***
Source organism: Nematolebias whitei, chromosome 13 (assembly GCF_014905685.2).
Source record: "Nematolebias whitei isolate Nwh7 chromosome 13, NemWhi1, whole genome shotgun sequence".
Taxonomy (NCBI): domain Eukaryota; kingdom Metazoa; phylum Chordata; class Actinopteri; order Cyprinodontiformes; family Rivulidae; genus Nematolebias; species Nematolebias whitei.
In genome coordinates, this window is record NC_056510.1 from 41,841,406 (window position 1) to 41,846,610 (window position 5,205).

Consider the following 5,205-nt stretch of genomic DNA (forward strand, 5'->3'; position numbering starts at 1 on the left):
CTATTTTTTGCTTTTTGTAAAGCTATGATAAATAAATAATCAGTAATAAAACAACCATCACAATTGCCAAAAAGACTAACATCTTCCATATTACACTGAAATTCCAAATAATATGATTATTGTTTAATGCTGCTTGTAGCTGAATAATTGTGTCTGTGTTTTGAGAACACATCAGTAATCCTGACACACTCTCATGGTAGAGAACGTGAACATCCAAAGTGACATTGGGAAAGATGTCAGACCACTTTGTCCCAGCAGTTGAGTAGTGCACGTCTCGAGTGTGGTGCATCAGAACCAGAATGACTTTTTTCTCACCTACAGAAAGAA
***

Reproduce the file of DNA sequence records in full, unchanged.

Source organism: Nematolebias whitei, chromosome 13 (assembly GCF_014905685.2).
Source record: "Nematolebias whitei isolate Nwh7 chromosome 13, NemWhi1, whole genome shotgun sequence".
Taxonomy (NCBI): domain Eukaryota; kingdom Metazoa; phylum Chordata; class Actinopteri; order Cyprinodontiformes; family Rivulidae; genus Nematolebias; species Nematolebias whitei.
In genome coordinates, this window is record NC_056510.1 from 41,841,406 (window position 1) to 41,846,610 (window position 5,205).

Consider the following 5,205-nt stretch of genomic DNA (forward strand, 5'->3'; position numbering starts at 1 on the left):
CTATTTTTTGCTTTTTGTAAAGCTATGATAAATAAATAATCAGTAATAAAACAACCATCACAATTGCCAAAAAGACTAACATCTTCCATATTACACTGAAATTCCAAATAATATGATTATTGTTTAATGCTGCTTGTAGCTGAATAATTGTGTCTGTGTTTTGAGAACACATCAGTAATCCTGACACACTCTCATGGTAGAGAACGTGAACATCCAAAGTGACATTGGGAAAGATGTCAGACCACTTTGTCCCAGCAGTTGAGTAGTGCACGTCTCGAGTGTGGTGCATCAGAACCAGAATGACTTTTTTCTCACCTACAGAAAGAA